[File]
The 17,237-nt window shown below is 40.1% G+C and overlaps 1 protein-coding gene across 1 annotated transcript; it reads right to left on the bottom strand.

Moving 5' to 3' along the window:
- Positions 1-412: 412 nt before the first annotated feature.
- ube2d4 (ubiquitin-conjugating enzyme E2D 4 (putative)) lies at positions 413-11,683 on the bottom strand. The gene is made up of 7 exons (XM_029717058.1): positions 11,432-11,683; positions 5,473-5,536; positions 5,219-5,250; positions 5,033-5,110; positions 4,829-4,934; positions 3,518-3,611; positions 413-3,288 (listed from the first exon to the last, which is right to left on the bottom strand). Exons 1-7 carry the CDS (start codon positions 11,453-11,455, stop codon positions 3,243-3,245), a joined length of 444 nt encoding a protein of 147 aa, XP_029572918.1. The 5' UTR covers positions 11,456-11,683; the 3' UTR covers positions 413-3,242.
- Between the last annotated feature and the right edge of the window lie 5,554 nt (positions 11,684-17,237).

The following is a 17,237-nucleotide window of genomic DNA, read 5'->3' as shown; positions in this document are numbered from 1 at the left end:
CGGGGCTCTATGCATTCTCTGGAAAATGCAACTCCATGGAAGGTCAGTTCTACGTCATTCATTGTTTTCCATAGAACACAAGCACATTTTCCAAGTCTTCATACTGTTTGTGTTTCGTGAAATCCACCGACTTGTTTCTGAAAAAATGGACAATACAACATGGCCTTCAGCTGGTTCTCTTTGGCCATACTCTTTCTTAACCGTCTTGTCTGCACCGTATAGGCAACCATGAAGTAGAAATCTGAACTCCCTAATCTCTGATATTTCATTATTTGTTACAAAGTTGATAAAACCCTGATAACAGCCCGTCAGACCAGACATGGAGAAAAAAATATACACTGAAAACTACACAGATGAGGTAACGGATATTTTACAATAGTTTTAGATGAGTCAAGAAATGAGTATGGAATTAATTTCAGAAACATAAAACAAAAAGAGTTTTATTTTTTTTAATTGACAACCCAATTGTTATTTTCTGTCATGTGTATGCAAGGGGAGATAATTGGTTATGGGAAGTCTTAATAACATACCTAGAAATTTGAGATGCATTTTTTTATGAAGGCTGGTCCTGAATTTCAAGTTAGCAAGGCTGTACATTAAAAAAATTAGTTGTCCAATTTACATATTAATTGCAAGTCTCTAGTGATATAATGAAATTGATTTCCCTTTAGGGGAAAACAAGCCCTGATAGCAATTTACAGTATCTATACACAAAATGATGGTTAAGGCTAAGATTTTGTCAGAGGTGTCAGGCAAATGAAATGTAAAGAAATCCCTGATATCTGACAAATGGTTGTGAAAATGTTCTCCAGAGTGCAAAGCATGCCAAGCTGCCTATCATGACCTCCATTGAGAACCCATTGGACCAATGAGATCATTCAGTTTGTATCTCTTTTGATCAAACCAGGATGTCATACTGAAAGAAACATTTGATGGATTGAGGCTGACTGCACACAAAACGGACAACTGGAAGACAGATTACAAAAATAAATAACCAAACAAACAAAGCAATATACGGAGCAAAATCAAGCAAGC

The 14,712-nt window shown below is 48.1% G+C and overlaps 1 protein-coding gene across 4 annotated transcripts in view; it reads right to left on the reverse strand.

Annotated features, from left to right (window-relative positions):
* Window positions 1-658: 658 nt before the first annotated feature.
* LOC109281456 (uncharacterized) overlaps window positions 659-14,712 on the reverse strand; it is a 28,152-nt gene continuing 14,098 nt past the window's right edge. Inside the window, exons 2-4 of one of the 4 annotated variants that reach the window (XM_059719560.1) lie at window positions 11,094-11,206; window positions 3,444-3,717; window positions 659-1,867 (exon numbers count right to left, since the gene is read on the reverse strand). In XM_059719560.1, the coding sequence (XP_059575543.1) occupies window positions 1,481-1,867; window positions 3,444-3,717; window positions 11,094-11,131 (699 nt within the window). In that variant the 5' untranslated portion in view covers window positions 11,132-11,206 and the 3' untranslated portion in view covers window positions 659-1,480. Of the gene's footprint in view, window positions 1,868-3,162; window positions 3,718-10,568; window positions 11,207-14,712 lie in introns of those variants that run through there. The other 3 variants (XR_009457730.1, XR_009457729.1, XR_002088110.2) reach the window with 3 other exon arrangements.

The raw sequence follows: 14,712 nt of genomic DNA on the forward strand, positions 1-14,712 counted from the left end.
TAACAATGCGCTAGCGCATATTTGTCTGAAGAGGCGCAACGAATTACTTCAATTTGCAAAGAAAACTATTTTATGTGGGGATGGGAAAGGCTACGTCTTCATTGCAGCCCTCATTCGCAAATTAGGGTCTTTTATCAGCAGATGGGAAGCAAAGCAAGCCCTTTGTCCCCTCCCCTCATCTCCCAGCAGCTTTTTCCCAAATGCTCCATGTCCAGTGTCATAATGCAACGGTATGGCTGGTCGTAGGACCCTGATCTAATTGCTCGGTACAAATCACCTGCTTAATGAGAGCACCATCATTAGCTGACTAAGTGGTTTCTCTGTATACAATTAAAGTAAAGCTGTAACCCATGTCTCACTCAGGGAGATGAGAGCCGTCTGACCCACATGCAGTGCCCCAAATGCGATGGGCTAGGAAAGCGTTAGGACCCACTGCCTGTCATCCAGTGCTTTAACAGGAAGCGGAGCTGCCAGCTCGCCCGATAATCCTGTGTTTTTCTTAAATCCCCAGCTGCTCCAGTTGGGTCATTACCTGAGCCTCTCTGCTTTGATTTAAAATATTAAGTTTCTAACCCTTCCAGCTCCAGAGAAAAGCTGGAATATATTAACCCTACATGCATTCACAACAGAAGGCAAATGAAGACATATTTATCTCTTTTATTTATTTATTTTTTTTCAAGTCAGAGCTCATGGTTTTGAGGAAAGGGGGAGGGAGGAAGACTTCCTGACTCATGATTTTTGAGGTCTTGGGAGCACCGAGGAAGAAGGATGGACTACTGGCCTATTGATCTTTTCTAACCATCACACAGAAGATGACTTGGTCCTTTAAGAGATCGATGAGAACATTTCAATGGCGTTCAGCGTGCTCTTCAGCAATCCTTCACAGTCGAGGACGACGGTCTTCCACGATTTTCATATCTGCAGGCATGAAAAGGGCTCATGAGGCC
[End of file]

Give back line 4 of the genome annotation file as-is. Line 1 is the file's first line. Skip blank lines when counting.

- ube2d4 (ubiquitin-conjugating enzyme E2D 4 (putative)) lies at positions 413-11,683 on the bottom strand. The gene is made up of 7 exons (XM_029717058.1): positions 11,432-11,683; positions 5,473-5,536; positions 5,219-5,250; positions 5,033-5,110; positions 4,829-4,934; positions 3,518-3,611; positions 413-3,288 (listed from the first exon to the last, which is right to left on the bottom strand). Exons 1-7 carry the CDS (start codon positions 11,453-11,455, stop codon positions 3,243-3,245), a joined length of 444 nt encoding a protein of 147 aa, XP_029572918.1. The 5' UTR covers positions 11,456-11,683; the 3' UTR covers positions 413-3,242.